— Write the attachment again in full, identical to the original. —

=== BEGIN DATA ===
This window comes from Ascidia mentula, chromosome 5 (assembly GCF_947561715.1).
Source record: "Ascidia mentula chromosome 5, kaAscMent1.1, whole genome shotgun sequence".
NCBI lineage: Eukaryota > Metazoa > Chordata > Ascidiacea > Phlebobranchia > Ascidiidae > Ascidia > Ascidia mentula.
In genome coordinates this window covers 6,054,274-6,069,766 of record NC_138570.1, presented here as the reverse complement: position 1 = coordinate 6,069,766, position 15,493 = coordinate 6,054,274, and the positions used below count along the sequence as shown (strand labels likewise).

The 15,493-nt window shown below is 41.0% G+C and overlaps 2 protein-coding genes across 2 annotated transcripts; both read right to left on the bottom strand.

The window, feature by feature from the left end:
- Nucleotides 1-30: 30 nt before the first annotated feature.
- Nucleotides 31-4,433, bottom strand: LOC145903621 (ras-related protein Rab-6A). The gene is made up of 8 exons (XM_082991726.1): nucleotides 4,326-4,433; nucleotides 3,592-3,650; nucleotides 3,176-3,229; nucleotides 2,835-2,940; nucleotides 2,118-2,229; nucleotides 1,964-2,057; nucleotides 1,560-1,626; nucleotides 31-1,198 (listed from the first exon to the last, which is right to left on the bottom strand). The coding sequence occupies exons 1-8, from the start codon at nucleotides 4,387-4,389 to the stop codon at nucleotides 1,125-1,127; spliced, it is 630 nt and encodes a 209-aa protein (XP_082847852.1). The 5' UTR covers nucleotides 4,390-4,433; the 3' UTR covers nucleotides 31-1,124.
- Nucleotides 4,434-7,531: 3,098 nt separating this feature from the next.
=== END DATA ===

This window comes from Ascidia mentula, chromosome 5 (assembly GCF_947561715.1).
Source record: "Ascidia mentula chromosome 5, kaAscMent1.1, whole genome shotgun sequence".
NCBI lineage: Eukaryota > Metazoa > Chordata > Ascidiacea > Phlebobranchia > Ascidiidae > Ascidia > Ascidia mentula.
In genome coordinates this window covers 6,054,274-6,069,766 of record NC_138570.1, presented here as the reverse complement: position 1 = coordinate 6,069,766, position 15,493 = coordinate 6,054,274, and the positions used below count along the sequence as shown (strand labels likewise).

The 15,493-nt window shown below is 41.0% G+C and overlaps 2 protein-coding genes across 2 annotated transcripts; both read right to left on the bottom strand.

The window, feature by feature from the left end:
- Nucleotides 1-30: 30 nt before the first annotated feature.
- Nucleotides 31-4,433, bottom strand: LOC145903621 (ras-related protein Rab-6A). The gene is made up of 8 exons (XM_082991726.1): nucleotides 4,326-4,433; nucleotides 3,592-3,650; nucleotides 3,176-3,229; nucleotides 2,835-2,940; nucleotides 2,118-2,229; nucleotides 1,964-2,057; nucleotides 1,560-1,626; nucleotides 31-1,198 (listed from the first exon to the last, which is right to left on the bottom strand). The coding sequence occupies exons 1-8, from the start codon at nucleotides 4,387-4,389 to the stop codon at nucleotides 1,125-1,127; spliced, it is 630 nt and encodes a 209-aa protein (XP_082847852.1). The 5' UTR covers nucleotides 4,390-4,433; the 3' UTR covers nucleotides 31-1,124.
- Nucleotides 4,434-7,531: 3,098 nt separating this feature from the next.